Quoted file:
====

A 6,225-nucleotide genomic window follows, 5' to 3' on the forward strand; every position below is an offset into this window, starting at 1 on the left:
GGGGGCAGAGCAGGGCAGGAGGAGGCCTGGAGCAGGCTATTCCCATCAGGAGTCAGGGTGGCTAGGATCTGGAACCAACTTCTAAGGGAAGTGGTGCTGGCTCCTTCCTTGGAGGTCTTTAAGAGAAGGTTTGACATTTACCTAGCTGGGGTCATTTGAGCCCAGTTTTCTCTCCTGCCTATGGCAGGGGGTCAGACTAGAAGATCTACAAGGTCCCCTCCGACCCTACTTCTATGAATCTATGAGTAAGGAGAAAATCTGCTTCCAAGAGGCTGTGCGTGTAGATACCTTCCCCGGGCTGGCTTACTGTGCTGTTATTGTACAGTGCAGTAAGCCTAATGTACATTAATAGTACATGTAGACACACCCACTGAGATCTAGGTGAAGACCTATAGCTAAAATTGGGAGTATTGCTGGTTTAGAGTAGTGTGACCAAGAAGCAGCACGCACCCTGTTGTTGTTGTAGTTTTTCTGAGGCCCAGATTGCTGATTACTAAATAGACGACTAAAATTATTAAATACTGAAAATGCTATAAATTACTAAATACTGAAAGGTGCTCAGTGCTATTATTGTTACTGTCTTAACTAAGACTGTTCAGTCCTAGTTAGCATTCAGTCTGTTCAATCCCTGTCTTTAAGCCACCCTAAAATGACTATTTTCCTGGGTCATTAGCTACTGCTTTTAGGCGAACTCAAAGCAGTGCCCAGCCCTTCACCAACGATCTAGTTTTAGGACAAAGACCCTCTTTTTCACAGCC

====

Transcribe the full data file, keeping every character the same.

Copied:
A 6,225-nucleotide genomic window follows, 5' to 3' on the forward strand; every position below is an offset into this window, starting at 1 on the left:
GGGGGCAGAGCAGGGCAGGAGGAGGCCTGGAGCAGGCTATTCCCATCAGGAGTCAGGGTGGCTAGGATCTGGAACCAACTTCTAAGGGAAGTGGTGCTGGCTCCTTCCTTGGAGGTCTTTAAGAGAAGGTTTGACATTTACCTAGCTGGGGTCATTTGAGCCCAGTTTTCTCTCCTGCCTATGGCAGGGGGTCAGACTAGAAGATCTACAAGGTCCCCTCCGACCCTACTTCTATGAATCTATGAGTAAGGAGAAAATCTGCTTCCAAGAGGCTGTGCGTGTAGATACCTTCCCCGGGCTGGCTTACTGTGCTGTTATTGTACAGTGCAGTAAGCCTAATGTACATTAATAGTACATGTAGACACACCCACTGAGATCTAGGTGAAGACCTATAGCTAAAATTGGGAGTATTGCTGGTTTAGAGTAGTGTGACCAAGAAGCAGCACGCACCCTGTTGTTGTTGTAGTTTTTCTGAGGCCCAGATTGCTGATTACTAAATAGACGACTAAAATTATTAAATACTGAAAATGCTATAAATTACTAAATACTGAAAGGTGCTCAGTGCTATTATTGTTACTGTCTTAACTAAGACTGTTCAGTCCTAGTTAGCATTCAGTCTGTTCAATCCCTGTCTTTAAGCCACCCTAAAATGACTATTTTCCTGGGTCATTAGCTACTGCTTTTAGGCGAACTCAAAGCAGTGCCCAGCCCTTCACCAACGATCTAGTTTTAGGACAAAGACCCTCTTTTTCACAGCC